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10th International Rainwater Catchment Systems Conference
"Rainwater International 2001"
Mannheim, Germany - September 2001

Section 3: Rainwater: Quality Issues

Paper 3.1

Microbiological Quality of Rainwater in Selected Indigenous Communities in Central Australia

Aleksandra Plazinska
Land & Water Sciences Division
Bureau of Rural Sciences
P O Box E 11
Kingston 2604


Environmental factors, such as the poor quality of drinking water, are considered to be one of the major causes of poor health in remote Aboriginal communities (Hearn et al. 1993). The provision of safe drinking water supplies in those communities is therefore of great importance.

The Anangu Pitjantjatjara Lands covers 160,000 square kilometres in the north-western corner of South Australia and contains approximately 3000 people in nine major communities and about 70 homelands. It is an arid region, and the communities rely heavily on groundwater. High salinity, together with the concentrations of nitrate, fluoride, boron and other elements frequently exceed the Australian Drinking Water Guidelines (Fitzgerald et al., 2000). The region receives on average approximately 270 mm/yr of rainfall although it is highly variable and ranges from 50 to 739 mm/yr. Even though almost all houses have rainwater tanks, most tanks are not large enough to reliably serve as the sole drinking water supply, however they represent a valuable additional water source of superior chemical quality.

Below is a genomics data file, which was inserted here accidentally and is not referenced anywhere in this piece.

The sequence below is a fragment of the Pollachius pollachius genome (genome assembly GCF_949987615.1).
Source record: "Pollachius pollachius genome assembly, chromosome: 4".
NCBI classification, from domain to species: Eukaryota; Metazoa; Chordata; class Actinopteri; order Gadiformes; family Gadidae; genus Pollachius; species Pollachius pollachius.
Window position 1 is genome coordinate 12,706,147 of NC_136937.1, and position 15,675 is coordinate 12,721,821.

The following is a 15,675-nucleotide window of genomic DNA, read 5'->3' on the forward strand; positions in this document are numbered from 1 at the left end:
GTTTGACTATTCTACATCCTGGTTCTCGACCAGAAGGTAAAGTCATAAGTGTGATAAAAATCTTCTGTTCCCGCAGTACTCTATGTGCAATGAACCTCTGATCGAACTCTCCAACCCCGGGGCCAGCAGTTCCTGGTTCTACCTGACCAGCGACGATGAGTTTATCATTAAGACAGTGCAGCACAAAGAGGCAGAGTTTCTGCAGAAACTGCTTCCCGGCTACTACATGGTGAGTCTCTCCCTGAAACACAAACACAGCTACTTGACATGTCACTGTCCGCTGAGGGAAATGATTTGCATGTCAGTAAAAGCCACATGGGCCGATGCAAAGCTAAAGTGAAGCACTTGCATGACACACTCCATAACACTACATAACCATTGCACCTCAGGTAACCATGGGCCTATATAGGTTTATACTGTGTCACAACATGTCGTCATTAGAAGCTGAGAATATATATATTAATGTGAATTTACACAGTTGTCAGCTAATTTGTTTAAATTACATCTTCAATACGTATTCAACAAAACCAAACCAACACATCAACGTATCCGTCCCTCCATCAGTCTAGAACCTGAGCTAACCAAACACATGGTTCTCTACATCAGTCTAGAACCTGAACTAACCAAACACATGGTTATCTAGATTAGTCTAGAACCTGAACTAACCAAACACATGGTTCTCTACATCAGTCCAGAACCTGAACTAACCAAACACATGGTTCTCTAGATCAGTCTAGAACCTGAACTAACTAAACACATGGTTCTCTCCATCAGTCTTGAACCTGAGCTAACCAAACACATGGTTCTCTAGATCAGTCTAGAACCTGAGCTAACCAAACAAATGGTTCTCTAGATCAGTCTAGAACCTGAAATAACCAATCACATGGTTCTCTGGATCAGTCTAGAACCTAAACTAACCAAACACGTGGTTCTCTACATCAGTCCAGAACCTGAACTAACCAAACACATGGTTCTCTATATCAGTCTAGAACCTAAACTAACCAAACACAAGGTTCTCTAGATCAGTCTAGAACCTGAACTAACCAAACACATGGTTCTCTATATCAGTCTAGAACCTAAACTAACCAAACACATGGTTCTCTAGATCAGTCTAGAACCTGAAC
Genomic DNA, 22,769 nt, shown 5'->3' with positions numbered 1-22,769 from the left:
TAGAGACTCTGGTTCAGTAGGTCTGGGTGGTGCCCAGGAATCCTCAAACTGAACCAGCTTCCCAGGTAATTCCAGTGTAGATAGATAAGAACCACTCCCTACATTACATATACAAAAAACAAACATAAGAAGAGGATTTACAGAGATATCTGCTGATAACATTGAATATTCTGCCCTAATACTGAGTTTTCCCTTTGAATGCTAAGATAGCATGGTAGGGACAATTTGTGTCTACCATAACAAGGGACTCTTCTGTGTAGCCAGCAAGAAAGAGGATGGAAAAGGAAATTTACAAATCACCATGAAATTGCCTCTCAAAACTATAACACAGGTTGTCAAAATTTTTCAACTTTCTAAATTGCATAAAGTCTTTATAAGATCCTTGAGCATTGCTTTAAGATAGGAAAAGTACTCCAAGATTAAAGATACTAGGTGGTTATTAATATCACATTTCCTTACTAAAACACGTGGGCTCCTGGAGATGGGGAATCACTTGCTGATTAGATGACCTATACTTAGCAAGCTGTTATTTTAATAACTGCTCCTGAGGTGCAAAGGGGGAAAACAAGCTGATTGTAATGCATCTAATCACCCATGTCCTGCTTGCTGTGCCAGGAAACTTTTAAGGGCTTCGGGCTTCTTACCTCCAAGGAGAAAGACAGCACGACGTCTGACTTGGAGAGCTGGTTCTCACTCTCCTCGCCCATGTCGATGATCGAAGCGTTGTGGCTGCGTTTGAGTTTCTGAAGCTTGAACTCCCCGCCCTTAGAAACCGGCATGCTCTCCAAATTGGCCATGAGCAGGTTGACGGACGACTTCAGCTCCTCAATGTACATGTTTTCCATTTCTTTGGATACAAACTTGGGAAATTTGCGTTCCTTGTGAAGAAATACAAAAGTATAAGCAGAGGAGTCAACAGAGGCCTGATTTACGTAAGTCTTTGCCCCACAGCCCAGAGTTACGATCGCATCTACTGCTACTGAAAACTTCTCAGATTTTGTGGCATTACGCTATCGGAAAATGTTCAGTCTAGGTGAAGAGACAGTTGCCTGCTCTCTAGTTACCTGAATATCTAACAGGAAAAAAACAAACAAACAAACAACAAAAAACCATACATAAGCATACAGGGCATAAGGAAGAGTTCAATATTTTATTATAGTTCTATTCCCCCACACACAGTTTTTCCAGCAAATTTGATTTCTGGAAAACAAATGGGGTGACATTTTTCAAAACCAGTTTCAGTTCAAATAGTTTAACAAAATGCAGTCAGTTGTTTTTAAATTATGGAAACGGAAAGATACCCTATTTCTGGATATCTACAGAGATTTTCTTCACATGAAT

PDF of full document (4pp, 21kb)

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